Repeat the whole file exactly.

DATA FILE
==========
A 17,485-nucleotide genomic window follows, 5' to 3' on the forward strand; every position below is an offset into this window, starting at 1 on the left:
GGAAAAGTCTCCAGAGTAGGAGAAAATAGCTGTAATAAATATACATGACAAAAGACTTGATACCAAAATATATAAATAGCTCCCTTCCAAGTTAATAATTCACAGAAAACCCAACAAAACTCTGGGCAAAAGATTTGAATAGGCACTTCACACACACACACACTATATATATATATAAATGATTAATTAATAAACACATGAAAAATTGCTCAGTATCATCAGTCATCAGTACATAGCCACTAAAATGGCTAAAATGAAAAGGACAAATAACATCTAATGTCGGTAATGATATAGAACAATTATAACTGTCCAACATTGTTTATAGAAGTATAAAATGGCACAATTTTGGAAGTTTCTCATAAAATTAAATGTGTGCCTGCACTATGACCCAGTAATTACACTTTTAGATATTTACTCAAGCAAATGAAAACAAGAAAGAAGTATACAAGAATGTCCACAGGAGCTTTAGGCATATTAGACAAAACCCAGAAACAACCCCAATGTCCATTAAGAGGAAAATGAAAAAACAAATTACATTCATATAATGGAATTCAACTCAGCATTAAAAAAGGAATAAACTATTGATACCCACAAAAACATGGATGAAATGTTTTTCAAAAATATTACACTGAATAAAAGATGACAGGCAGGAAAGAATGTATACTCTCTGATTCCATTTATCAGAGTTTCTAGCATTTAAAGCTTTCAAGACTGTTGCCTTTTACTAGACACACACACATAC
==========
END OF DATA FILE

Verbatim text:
A 17,485-nucleotide genomic window follows, 5' to 3' on the forward strand; every position below is an offset into this window, starting at 1 on the left:
GGAAAAGTCTCCAGAGTAGGAGAAAATAGCTGTAATAAATATACATGACAAAAGACTTGATACCAAAATATATAAATAGCTCCCTTCCAAGTTAATAATTCACAGAAAACCCAACAAAACTCTGGGCAAAAGATTTGAATAGGCACTTCACACACACACACACTATATATATATATAAATGATTAATTAATAAACACATGAAAAATTGCTCAGTATCATCAGTCATCAGTACATAGCCACTAAAATGGCTAAAATGAAAAGGACAAATAACATCTAATGTCGGTAATGATATAGAACAATTATAACTGTCCAACATTGTTTATAGAAGTATAAAATGGCACAATTTTGGAAGTTTCTCATAAAATTAAATGTGTGCCTGCACTATGACCCAGTAATTACACTTTTAGATATTTACTCAAGCAAATGAAAACAAGAAAGAAGTATACAAGAATGTCCACAGGAGCTTTAGGCATATTAGACAAAACCCAGAAACAACCCCAATGTCCATTAAGAGGAAAATGAAAAAACAAATTACATTCATATAATGGAATTCAACTCAGCATTAAAAAAGGAATAAACTATTGATACCCACAAAAACATGGATGAAATGTTTTTCAAAAATATTACACTGAATAAAAGATGACAGGCAGGAAAGAATGTATACTCTCTGATTCCATTTATCAGAGTTTCTAGCATTTAAAGCTTTCAAGACTGTTGCCTTTTACTAGACACACACACATAC